Monday, 14 November 2011

Don't be hasty in eco-tourism bid

Tuesday, November 8, 2011

Sg Ingei Faunal Biodiversity Survey

PROPER planning and management is needed for Sungai Ingei Protection Forest to become a national park, said a senior lecturer at Univerisiti Brunei Darussalam.

Dr Joseph Charles, who is also the Sg Ingei Faunal Biodiversity Survey project leader, said steps must be taken before eco-tourism is introduced in the area to prevent disasterous consequences.

The two-year survey will help the team of scientists working on the project to push for the classification of the Sungai Ingei Protected Forest into a national park.

This will set clear guidelines as to how the government can introduce sustainable eco-tourism in the area, a potential boost to the economy and creating better appreciation on the nation's green environment.

Dr Charles, however, said the word "sustainable" is open to abuse. "People use it and they do not know what it means," he added.

"We have many examples of poor management in other parts of Brunei and lack of communication between ministries and departments," the scientist said.

He an gave an example of the clearing of mangroves along the riverside near the Bengkurong village in May last year, which drove away the proboscis monkeys and endangering its population.

Dr Charles said the team is passionate about Sg Ingei because "we do not want anything that happened elsewhere to happen here, otherwise we have destroyed every part of Brunei".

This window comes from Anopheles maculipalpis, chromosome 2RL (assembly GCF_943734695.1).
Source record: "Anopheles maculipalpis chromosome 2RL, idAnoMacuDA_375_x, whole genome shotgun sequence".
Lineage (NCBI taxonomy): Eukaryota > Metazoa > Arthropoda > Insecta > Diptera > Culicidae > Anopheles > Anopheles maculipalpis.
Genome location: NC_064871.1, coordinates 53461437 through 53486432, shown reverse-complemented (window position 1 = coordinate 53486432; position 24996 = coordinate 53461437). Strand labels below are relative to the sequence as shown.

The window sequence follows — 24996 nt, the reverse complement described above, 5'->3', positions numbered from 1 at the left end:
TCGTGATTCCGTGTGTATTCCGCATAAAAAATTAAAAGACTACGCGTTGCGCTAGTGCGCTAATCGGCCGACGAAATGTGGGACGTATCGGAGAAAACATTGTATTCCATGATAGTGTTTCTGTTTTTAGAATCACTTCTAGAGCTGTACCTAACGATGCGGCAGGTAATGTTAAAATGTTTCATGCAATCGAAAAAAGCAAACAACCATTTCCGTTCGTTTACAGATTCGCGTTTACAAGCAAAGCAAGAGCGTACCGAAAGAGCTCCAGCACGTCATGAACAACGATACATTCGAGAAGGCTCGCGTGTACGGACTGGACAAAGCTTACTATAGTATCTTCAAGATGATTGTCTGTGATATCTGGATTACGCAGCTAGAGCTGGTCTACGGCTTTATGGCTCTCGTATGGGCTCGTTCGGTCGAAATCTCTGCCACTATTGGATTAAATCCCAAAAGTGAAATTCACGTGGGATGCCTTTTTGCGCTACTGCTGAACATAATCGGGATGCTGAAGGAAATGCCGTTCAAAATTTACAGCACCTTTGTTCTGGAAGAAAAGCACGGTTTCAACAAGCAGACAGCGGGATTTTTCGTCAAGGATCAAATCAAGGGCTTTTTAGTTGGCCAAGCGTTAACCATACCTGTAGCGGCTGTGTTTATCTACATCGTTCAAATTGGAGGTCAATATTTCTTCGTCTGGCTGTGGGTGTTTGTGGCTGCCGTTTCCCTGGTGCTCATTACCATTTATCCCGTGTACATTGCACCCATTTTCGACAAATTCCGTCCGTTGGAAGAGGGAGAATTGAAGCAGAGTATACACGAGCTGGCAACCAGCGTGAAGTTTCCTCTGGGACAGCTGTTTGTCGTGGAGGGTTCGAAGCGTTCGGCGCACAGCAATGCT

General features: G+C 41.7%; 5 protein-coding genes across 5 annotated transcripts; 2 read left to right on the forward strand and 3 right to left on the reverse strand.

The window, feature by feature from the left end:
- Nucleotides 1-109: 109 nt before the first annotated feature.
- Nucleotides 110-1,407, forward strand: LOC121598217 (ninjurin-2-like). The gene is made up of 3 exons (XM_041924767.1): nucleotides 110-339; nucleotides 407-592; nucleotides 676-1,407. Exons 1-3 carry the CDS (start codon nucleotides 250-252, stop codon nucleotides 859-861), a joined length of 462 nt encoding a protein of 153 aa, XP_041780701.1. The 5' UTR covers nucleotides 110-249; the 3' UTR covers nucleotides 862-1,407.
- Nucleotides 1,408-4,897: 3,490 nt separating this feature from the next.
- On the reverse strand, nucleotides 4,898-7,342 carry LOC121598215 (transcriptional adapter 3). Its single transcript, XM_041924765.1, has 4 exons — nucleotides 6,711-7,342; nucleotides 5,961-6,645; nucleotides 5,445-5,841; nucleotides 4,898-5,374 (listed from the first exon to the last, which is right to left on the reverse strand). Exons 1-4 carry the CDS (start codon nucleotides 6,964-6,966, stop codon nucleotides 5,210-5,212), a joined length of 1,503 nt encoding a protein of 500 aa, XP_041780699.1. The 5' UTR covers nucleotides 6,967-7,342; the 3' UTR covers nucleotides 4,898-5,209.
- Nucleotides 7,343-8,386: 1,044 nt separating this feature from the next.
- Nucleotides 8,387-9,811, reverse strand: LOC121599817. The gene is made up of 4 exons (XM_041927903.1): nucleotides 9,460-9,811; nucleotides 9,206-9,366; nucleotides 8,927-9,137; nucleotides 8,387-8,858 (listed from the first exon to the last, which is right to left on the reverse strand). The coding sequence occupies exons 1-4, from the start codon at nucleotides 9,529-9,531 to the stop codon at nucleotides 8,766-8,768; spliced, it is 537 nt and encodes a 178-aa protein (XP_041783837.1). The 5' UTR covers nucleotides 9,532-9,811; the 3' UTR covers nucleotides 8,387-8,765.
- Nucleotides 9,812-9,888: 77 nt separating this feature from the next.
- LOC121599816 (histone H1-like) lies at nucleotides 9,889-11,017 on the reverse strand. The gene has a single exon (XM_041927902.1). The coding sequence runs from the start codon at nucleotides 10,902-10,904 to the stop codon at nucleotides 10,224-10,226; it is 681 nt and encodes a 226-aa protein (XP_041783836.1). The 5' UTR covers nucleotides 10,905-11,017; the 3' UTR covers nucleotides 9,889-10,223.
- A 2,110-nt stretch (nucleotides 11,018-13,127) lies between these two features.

Apart from thorough planning, tourist guides need to be well informed and trained. He added, "When you bring tourists, you are not just showing them the place, you are showing them how proud you are of that place. If you are proud, you must also think in terms of its sustainability."

He explained that whatever natural resource on display to tourists must maintain its beauty for many years to come. "By showing the resource, if it deteriorates in its wonder and beauty, then you are more or less committing suicide," he said.

"If we can have trained personnel and properly managed recreational eco-tourism facilities, then this will be (very good) and this can only come after proper planning, management and training," Dr Charles said.

The survey's Project Administrator Dr Ang Bee Biaw said she believes that the forests will give long-term sustainability. "If you log a forest, you gain short-term benefits and only a few (logging) companies will gain. If you protect the forests and you bring in properly managed eco-tourism, it will carry on for years and generations to come," she said.

Dr Ang added, "What is most important is we must have properly trained eco-tourism guides, who are well informed and know what they are talking about and proud of what they have in Brunei."

Commenting on the Bengkurong example, she said the proboscis monkey population will not be able survive long, as they move to an area with poor foliage, "there is not much food left (for them) and it was a sad scene to see".

"It is important to have a sense of pride of what we have in our country, and if you have pride, you will protect it," she added.

Dr Ang said members of the survey team are all volunteers. "We come here because we love the place. We are lucky to have a monarch passionate about forest conservation, but we need proper planning and management. Get input from people who live and work here, and those who know what we have in Brunei. I know many Bruneians who are proud of our heritage," she added. The Brunei Times

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